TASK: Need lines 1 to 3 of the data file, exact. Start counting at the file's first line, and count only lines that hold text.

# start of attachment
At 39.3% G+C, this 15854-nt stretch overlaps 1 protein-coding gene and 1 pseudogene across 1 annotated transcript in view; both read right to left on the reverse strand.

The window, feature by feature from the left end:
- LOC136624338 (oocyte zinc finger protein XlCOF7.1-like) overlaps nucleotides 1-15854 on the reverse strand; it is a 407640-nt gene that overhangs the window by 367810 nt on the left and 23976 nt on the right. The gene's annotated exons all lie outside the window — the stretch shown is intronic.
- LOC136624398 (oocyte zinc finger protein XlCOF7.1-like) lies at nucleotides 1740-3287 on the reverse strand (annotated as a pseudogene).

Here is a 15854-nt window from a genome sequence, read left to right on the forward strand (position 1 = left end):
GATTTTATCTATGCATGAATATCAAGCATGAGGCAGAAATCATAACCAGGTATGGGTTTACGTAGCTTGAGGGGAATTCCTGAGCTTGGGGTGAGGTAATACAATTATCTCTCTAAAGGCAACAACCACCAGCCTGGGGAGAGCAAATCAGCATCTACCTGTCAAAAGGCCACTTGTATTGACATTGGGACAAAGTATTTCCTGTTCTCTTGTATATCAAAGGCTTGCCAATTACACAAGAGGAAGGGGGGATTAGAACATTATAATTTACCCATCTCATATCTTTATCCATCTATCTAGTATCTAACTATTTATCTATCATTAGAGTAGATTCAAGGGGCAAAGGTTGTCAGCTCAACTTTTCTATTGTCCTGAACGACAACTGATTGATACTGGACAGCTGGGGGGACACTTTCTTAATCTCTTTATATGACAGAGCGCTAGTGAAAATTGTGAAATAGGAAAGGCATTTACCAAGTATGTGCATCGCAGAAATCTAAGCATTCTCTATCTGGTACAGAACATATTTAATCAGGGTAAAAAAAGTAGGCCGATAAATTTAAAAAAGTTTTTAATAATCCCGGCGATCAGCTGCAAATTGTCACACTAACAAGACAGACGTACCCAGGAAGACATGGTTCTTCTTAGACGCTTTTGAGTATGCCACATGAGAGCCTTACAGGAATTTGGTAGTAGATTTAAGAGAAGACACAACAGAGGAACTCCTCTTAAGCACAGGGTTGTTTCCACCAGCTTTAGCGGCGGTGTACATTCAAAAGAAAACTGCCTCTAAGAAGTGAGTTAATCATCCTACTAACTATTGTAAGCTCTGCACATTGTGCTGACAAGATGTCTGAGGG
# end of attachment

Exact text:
At 39.3% G+C, this 15854-nt stretch overlaps 1 protein-coding gene and 1 pseudogene across 1 annotated transcript in view; both read right to left on the reverse strand.

The window, feature by feature from the left end:
- LOC136624338 (oocyte zinc finger protein XlCOF7.1-like) overlaps nucleotides 1-15854 on the reverse strand; it is a 407640-nt gene that overhangs the window by 367810 nt on the left and 23976 nt on the right. The gene's annotated exons all lie outside the window — the stretch shown is intronic.